I arrived and signed in and waited.  When the receptionist called my name, I declined to “check in” and explained my situation.  She was apologetic and went to the back where I could hear her (as could the rest of the half-full waiting room) explain the situation to the phlebotomists.  I could also hear one phlebotomist (a girl who used to be one of my students) replying and trying to identify who was working Thursday to screw all this up.  My former student, now phlebotomist, called me back, and we went through my record on the computer verifying the labs that had been run and identifying the missing one.  Then she called the other lab and had a tech check my remaining sample.  There wasn’t enough blood to run the missing test.

While we were checking things, I asked to see the fax number they were using.  Sure enough, it was wrong.  (Almost every time I use this lab, the results are sent to the wrong number first.  My clinic has a dozen fax lines, and rather than paying attention to the number on the orders, the local lab just clicks “send” to whatever number is in their system for my doctor.  This results in multiple argumentative phone calls where they refuse to believe they sent it to the wrong number.)  I pointed out the correct number, and she wrote it down.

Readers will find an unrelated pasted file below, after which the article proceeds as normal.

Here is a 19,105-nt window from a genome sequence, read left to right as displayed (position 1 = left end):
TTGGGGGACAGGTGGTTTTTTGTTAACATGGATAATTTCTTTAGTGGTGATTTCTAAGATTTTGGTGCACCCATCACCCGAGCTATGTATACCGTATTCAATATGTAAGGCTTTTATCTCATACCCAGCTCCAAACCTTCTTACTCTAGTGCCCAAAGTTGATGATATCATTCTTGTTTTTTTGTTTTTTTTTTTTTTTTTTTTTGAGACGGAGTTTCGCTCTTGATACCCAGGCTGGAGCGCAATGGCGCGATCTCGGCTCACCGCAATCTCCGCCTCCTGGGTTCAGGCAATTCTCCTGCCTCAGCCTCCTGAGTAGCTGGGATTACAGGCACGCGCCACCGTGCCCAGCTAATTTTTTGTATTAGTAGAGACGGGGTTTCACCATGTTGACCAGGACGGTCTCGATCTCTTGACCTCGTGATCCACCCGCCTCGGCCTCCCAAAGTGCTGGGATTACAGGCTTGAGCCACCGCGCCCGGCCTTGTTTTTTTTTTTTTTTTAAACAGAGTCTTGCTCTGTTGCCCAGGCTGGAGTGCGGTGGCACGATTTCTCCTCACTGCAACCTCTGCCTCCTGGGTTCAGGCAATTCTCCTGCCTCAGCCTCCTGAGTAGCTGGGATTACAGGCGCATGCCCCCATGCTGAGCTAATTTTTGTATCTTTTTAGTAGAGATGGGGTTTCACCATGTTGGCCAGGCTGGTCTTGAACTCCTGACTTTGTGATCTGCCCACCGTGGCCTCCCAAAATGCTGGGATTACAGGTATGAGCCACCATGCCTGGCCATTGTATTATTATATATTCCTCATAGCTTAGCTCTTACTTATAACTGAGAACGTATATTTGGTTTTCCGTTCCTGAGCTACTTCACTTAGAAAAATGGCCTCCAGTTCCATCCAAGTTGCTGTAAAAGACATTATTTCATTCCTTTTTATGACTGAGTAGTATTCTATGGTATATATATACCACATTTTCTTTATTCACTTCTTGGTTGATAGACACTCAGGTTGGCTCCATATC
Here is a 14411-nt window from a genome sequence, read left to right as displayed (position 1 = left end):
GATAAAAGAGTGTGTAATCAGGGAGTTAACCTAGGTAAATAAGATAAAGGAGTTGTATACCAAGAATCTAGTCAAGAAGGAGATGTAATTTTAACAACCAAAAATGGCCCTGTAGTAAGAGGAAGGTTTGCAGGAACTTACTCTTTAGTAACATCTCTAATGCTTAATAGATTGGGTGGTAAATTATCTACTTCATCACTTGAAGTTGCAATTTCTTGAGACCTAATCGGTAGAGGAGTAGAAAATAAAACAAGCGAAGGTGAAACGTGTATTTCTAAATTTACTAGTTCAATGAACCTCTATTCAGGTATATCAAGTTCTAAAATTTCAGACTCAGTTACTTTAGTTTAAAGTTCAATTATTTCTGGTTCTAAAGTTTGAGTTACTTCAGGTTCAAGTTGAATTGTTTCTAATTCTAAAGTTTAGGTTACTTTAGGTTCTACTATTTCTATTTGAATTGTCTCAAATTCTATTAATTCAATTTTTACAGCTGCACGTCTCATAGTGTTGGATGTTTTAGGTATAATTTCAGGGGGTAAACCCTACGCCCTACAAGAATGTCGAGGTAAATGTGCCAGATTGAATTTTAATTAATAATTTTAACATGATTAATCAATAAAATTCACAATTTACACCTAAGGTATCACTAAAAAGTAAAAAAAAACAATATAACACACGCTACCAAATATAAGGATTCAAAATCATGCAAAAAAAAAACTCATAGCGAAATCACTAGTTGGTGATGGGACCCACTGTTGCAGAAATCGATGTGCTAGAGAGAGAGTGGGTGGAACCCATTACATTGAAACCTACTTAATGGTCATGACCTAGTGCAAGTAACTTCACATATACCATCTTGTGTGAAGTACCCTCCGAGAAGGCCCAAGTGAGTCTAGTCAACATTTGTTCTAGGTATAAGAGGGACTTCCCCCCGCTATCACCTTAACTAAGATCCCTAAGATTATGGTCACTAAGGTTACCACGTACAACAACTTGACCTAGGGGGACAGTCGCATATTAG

I went back to the desk and signed in again.  Finally, I was called back.  Without thinking, I shoved up my sleeve.  My former student took a look and was a bit shocked at the bruise since I “have really good veins.”  So we switched arms, and I relayed my experiences from the day before.  Thursday’s phlebotomist struggled with the draw.  She didn’t tighten the tourniquet enough, so the blood didn’t want to flow through the tube (they use a butterfly needle because I have small veins).

My student and I continued to chat, talking about how often I was having blood work (she’s seen me off and on for several years).  We discussed my infertility and my positive pregnancy test the day before.  Understanding the significance of my labs, she made sure the progesterone analysis she was sending up was labeled STAT.